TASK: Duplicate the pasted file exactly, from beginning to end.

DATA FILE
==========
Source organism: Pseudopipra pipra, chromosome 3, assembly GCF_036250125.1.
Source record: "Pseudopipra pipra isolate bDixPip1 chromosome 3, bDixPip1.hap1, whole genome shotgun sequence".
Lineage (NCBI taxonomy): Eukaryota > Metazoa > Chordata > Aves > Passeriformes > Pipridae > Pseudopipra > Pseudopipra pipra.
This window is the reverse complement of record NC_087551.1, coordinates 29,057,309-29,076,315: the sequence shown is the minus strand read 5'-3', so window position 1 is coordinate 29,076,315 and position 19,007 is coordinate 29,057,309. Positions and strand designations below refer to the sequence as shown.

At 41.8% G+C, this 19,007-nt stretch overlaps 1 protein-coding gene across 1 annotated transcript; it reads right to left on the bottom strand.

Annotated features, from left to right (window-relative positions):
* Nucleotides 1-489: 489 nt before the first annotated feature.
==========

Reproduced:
Source organism: Pseudopipra pipra, chromosome 3, assembly GCF_036250125.1.
Source record: "Pseudopipra pipra isolate bDixPip1 chromosome 3, bDixPip1.hap1, whole genome shotgun sequence".
Lineage (NCBI taxonomy): Eukaryota > Metazoa > Chordata > Aves > Passeriformes > Pipridae > Pseudopipra > Pseudopipra pipra.
This window is the reverse complement of record NC_087551.1, coordinates 29,057,309-29,076,315: the sequence shown is the minus strand read 5'-3', so window position 1 is coordinate 29,076,315 and position 19,007 is coordinate 29,057,309. Positions and strand designations below refer to the sequence as shown.

At 41.8% G+C, this 19,007-nt stretch overlaps 1 protein-coding gene across 1 annotated transcript; it reads right to left on the bottom strand.

Annotated features, from left to right (window-relative positions):
* Nucleotides 1-489: 489 nt before the first annotated feature.